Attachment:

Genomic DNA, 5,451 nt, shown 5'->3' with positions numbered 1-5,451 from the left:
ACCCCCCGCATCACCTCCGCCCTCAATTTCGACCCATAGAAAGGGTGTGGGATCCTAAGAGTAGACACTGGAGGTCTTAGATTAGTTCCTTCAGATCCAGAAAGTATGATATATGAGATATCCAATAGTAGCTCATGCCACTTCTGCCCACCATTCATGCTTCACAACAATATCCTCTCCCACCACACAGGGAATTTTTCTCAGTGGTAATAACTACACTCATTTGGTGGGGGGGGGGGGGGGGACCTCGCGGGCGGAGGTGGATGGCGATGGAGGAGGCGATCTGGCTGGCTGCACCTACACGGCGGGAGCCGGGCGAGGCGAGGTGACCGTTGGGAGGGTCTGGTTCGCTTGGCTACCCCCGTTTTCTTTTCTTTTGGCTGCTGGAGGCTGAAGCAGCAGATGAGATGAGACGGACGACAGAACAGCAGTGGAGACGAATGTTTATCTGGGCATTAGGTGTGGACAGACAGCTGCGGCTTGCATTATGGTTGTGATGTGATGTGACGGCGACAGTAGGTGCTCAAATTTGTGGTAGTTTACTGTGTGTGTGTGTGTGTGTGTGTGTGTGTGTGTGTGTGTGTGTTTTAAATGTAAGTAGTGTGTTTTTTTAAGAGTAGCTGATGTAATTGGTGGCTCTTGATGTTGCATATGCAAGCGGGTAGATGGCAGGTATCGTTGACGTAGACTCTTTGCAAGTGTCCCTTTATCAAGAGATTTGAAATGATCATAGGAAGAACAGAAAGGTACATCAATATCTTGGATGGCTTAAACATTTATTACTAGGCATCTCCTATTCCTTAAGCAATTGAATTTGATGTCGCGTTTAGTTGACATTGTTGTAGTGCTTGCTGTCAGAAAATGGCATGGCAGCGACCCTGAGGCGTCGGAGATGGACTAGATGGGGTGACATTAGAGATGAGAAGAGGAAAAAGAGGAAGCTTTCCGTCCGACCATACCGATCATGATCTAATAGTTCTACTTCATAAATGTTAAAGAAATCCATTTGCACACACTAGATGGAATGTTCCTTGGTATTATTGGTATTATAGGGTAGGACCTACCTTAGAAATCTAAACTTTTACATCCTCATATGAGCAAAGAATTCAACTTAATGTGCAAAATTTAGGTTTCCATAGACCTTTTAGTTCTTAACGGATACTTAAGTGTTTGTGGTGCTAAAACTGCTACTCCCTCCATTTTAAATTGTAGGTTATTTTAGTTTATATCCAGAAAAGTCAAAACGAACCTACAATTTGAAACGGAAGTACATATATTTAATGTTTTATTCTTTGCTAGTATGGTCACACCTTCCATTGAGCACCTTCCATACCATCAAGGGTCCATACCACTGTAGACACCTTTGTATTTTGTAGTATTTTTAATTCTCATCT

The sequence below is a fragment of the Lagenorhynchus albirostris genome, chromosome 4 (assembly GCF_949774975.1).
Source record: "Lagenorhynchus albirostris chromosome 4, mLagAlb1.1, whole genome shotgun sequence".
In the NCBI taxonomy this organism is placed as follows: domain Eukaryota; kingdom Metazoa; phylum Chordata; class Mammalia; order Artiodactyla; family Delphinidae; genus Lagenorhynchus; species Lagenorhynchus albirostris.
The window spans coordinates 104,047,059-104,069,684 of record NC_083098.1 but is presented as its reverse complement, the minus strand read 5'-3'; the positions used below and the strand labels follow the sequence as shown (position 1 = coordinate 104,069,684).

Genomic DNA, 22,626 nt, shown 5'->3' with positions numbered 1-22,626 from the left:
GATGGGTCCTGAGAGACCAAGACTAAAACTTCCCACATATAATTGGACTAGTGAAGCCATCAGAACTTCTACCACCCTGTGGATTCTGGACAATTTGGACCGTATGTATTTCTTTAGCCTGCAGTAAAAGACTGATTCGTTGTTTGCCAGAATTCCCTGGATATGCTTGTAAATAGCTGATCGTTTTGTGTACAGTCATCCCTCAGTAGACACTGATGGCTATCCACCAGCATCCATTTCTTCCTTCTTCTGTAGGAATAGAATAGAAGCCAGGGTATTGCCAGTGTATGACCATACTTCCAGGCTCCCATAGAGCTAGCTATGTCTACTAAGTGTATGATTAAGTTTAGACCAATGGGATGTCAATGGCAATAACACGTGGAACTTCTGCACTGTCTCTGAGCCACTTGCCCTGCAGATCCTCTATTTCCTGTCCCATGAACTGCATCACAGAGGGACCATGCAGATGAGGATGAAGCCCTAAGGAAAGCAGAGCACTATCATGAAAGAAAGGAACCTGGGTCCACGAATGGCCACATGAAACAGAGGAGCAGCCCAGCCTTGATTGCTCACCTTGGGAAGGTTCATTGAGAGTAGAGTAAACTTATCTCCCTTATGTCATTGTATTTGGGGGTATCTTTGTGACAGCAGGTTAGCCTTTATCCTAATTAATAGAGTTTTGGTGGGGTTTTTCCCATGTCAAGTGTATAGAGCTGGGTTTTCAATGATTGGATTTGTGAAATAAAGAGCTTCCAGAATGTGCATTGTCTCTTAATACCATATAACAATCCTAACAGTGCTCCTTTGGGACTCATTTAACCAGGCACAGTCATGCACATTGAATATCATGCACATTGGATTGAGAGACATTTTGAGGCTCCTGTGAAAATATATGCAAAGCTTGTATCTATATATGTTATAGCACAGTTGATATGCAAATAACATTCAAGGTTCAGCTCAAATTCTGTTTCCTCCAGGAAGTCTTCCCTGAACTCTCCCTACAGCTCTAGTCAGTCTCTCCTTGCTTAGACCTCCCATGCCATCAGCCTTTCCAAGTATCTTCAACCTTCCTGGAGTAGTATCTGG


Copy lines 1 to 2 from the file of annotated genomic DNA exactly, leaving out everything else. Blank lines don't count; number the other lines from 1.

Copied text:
Genomic DNA, 5,451 nt, shown 5'->3' with positions numbered 1-5,451 from the left:
ACCCCCCGCATCACCTCCGCCCTCAATTTCGACCCATAGAAAGGGTGTGGGATCCTAAGAGTAGACACTGGAGGTCTTAGATTAGTTCCTTCAGATCCAGAAAGTATGATATATGAGATATCCAATAGTAGCTCATGCCACTTCTGCCCACCATTCATGCTTCACAACAATATCCTCTCCCACCACACAGGGAATTTTTCTCAGTGGTAATAACTACACTCATTTGGTGGGGGGGGGGGGGGGGACCTCGCGGGCGGAGGTGGATGGCGATGGAGGAGGCGATCTGGCTGGCTGCACCTACACGGCGGGAGCCGGGCGAGGCGAGGTGACCGTTGGGAGGGTCTGGTTCGCTTGGCTACCCCCGTTTTCTTTTCTTTTGGCTGCTGGAGGCTGAAGCAGCAGATGAGATGAGACGGACGACAGAACAGCAGTGGAGACGAATGTTTATCTGGGCATTAGGTGTGGACAGACAGCTGCGGCTTGCATTATGGTTGTGATGTGATGTGACGGCGACAGTAGGTGCTCAAATTTGTGGTAGTTTACTGTGTGTGTGTGTGTGTGTGTGTGTGTGTGTGTGTGTGTGTGTTTTAAATGTAAGTAGTGTGTTTTTTTAAGAGTAGCTGATGTAATTGGTGGCTCTTGATGTTGCATATGCAAGCGGGTAGATGGCAGGTATCGTTGACGTAGACTCTTTGCAAGTGTCCCTTTATCAAGAGATTTGAAATGATCATAGGAAGAACAGAAAGGTACATCAATATCTTGGATGGCTTAAACATTTATTACTAGGCATCTCCTATTCCTTAAGCAATTGAATTTGATGTCGCGTTTAGTTGACATTGTTGTAGTGCTTGCTGTCAGAAAATGGCATGGCAGCGACCCTGAGGCGTCGGAGATGGACTAGATGGGGTGACATTAGAGATGAGAAGAGGAAAAAGAGGAAGCTTTCCGTCCGACCATACCGATCATGATCTAATAGTTCTACTTCATAAATGTTAAAGAAATCCATTTGCACACACTAGATGGAATGTTCCTTGGTATTATTGGTATTATAGGGTAGGACCTACCTTAGAAATCTAAACTTTTACATCCTCATATGAGCAAAGAATTCAACTTAATGTGCAAAATTTAGGTTTCCATAGACCTTTTAGTTCTTAACGGATACTTAAGTGTTTGTGGTGCTAAAACTGCTACTCCCTCCATTTTAAATTGTAGGTTATTTTAGTTTATATCCAGAAAAGTCAAAACGAACCTACAATTTGAAACGGAAGTACATATATTTAATGTTTTATTCTTTGCTAGTATGGTCACACCTTCCATTGAGCACCTTCCATACCATCAAGGGTCCATACCACTGTAGACACCTTTGTATTTTGTAGTATTTTTAATTCTCATCT